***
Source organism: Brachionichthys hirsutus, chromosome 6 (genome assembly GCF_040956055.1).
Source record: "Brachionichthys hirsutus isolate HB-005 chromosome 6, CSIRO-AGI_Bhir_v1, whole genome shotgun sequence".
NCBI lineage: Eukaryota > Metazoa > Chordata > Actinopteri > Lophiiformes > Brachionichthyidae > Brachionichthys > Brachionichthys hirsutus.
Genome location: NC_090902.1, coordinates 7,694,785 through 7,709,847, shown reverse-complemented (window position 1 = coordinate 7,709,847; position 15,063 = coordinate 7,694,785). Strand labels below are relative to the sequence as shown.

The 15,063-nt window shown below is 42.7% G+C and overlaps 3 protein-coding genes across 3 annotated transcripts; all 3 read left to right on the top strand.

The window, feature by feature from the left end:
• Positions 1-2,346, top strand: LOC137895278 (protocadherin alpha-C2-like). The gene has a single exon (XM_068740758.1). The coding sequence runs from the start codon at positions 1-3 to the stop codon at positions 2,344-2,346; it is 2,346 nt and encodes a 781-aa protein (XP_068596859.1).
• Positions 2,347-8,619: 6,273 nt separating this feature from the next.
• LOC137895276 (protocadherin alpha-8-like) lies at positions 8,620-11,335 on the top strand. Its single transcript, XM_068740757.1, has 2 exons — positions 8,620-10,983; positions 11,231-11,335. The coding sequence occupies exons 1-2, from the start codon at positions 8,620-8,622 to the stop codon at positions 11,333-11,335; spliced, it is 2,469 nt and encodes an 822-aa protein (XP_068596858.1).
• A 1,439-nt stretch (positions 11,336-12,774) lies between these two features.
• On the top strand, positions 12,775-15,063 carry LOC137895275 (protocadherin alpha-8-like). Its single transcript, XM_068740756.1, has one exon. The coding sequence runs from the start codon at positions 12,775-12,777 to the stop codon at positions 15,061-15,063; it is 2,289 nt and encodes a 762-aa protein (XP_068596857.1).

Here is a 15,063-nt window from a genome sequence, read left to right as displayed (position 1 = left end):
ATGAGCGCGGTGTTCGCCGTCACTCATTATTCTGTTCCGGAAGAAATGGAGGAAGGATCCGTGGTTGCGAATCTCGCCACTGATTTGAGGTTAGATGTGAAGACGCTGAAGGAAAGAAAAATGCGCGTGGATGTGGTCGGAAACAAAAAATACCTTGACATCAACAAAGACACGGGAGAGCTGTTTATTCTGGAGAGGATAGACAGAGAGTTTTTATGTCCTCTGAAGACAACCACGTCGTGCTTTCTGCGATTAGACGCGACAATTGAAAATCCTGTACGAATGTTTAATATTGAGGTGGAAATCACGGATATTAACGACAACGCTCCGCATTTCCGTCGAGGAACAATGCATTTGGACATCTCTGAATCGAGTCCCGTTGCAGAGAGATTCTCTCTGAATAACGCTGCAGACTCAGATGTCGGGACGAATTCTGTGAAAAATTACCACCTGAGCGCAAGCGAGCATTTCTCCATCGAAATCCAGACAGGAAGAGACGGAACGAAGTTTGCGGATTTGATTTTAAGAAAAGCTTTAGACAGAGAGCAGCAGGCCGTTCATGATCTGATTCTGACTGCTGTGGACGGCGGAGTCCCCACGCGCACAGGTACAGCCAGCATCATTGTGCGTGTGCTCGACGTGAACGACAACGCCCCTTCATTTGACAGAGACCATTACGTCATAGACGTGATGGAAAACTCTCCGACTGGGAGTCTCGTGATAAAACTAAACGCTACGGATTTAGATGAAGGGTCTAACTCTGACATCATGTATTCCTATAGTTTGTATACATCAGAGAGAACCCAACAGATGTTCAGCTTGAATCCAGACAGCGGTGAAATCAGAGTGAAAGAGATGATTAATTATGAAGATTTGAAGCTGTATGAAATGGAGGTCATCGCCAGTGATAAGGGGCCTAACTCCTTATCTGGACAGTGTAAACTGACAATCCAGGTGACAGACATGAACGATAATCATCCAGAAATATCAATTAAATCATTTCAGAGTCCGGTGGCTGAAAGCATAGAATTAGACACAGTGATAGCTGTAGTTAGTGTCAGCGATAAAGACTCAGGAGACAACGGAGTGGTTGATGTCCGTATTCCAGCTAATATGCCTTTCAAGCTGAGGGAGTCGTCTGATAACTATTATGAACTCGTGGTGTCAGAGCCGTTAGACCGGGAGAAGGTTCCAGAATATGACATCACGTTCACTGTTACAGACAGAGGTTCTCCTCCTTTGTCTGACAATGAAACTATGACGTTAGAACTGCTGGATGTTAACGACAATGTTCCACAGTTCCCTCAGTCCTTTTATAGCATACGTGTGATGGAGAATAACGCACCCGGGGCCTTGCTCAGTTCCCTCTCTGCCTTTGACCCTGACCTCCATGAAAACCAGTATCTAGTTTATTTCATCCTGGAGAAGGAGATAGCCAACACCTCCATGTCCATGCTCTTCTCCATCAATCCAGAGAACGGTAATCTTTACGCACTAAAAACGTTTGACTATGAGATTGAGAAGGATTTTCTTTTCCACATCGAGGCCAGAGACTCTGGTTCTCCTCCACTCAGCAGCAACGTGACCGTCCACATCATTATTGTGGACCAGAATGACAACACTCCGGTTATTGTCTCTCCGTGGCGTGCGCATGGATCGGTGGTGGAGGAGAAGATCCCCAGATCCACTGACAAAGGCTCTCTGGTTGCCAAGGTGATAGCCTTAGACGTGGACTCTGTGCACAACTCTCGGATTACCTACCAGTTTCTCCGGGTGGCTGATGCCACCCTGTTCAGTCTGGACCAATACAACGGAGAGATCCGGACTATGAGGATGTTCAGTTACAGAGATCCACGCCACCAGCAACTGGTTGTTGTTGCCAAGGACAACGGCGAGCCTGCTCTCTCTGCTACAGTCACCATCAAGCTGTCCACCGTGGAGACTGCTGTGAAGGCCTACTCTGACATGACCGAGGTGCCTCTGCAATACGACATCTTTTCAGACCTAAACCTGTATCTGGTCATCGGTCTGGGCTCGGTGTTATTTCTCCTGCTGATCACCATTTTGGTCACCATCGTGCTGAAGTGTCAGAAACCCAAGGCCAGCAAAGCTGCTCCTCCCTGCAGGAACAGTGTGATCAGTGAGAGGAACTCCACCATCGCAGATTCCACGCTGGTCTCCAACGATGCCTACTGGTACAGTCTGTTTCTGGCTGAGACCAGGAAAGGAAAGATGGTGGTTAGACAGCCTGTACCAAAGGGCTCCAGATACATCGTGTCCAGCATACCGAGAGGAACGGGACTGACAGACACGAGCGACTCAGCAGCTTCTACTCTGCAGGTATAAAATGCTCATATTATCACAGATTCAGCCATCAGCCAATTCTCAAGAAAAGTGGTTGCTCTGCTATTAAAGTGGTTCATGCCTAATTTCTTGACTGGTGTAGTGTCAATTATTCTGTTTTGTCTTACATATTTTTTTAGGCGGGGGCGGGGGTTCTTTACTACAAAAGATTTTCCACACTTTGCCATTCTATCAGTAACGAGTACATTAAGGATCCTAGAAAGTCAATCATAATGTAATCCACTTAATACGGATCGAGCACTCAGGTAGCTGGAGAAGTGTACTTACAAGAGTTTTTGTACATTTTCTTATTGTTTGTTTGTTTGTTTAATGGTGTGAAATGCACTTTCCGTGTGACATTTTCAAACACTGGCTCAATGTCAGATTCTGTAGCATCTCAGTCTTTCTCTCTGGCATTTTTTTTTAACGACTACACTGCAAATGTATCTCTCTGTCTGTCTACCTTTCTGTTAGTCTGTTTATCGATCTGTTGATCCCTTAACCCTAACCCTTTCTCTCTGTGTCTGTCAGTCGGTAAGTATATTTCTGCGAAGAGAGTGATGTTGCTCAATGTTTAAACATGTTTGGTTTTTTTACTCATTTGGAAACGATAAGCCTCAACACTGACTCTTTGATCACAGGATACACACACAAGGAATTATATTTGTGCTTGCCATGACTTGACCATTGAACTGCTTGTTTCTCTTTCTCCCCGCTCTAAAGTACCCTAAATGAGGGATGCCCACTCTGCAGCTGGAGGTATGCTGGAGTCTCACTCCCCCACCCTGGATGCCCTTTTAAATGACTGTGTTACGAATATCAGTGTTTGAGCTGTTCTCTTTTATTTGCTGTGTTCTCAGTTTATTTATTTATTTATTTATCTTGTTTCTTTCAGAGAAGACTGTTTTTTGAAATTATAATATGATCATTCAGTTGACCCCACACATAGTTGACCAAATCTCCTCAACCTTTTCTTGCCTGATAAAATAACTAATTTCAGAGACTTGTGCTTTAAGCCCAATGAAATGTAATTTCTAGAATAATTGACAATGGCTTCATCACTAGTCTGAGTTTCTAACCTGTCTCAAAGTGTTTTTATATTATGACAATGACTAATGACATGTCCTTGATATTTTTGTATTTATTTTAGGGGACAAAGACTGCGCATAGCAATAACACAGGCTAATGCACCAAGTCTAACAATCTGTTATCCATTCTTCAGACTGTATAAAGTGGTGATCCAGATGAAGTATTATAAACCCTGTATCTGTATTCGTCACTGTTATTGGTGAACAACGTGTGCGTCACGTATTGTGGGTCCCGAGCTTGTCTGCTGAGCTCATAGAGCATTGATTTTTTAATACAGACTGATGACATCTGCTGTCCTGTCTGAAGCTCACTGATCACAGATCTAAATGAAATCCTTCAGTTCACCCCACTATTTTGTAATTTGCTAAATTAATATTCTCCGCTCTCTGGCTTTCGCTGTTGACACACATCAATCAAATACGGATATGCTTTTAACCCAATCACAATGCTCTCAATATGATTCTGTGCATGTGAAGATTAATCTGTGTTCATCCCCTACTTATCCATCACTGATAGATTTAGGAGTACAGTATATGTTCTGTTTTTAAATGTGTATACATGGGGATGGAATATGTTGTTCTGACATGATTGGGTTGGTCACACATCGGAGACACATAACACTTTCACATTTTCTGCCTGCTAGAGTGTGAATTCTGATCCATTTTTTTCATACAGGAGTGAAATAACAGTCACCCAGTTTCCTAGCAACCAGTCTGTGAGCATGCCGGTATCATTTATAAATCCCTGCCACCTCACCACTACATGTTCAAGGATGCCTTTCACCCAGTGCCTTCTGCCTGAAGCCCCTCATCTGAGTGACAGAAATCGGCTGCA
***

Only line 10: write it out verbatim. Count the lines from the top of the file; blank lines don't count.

• A 1,439-nt stretch (positions 11,336-12,774) lies between these two features.